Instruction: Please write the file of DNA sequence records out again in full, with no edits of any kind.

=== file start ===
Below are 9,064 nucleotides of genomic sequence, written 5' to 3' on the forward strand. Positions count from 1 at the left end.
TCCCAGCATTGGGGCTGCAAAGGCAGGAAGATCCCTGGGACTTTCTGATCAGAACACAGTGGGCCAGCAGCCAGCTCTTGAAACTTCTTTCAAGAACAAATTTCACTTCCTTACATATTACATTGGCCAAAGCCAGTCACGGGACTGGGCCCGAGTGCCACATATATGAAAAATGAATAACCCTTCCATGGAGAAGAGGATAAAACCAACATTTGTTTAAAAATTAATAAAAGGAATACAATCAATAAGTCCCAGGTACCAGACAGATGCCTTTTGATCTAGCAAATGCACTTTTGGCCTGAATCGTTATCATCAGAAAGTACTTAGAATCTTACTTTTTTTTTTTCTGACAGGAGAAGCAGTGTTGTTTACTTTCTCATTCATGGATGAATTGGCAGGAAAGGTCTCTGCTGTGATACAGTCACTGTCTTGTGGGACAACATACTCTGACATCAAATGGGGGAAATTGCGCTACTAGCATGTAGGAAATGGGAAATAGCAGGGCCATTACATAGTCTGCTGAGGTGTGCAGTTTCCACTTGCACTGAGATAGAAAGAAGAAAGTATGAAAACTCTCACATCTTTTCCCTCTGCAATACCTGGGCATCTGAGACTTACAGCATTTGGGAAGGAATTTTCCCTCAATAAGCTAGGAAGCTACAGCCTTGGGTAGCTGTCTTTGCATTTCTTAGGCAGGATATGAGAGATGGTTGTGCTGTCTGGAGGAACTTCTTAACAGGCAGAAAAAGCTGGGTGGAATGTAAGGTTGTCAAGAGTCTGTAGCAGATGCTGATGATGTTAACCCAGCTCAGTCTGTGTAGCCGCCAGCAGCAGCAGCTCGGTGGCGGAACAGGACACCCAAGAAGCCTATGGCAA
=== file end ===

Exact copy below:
Below are 9,064 nucleotides of genomic sequence, written 5' to 3' on the forward strand. Positions count from 1 at the left end.
TCCCAGCATTGGGGCTGCAAAGGCAGGAAGATCCCTGGGACTTTCTGATCAGAACACAGTGGGCCAGCAGCCAGCTCTTGAAACTTCTTTCAAGAACAAATTTCACTTCCTTACATATTACATTGGCCAAAGCCAGTCACGGGACTGGGCCCGAGTGCCACATATATGAAAAATGAATAACCCTTCCATGGAGAAGAGGATAAAACCAACATTTGTTTAAAAATTAATAAAAGGAATACAATCAATAAGTCCCAGGTACCAGACAGATGCCTTTTGATCTAGCAAATGCACTTTTGGCCTGAATCGTTATCATCAGAAAGTACTTAGAATCTTACTTTTTTTTTTTCTGACAGGAGAAGCAGTGTTGTTTACTTTCTCATTCATGGATGAATTGGCAGGAAAGGTCTCTGCTGTGATACAGTCACTGTCTTGTGGGACAACATACTCTGACATCAAATGGGGGAAATTGCGCTACTAGCATGTAGGAAATGGGAAATAGCAGGGCCATTACATAGTCTGCTGAGGTGTGCAGTTTCCACTTGCACTGAGATAGAAAGAAGAAAGTATGAAAACTCTCACATCTTTTCCCTCTGCAATACCTGGGCATCTGAGACTTACAGCATTTGGGAAGGAATTTTCCCTCAATAAGCTAGGAAGCTACAGCCTTGGGTAGCTGTCTTTGCATTTCTTAGGCAGGATATGAGAGATGGTTGTGCTGTCTGGAGGAACTTCTTAACAGGCAGAAAAAGCTGGGTGGAATGTAAGGTTGTCAAGAGTCTGTAGCAGATGCTGATGATGTTAACCCAGCTCAGTCTGTGTAGCCGCCAGCAGCAGCAGCTCGGTGGCGGAACAGGACACCCAAGAAGCCTATGGCAA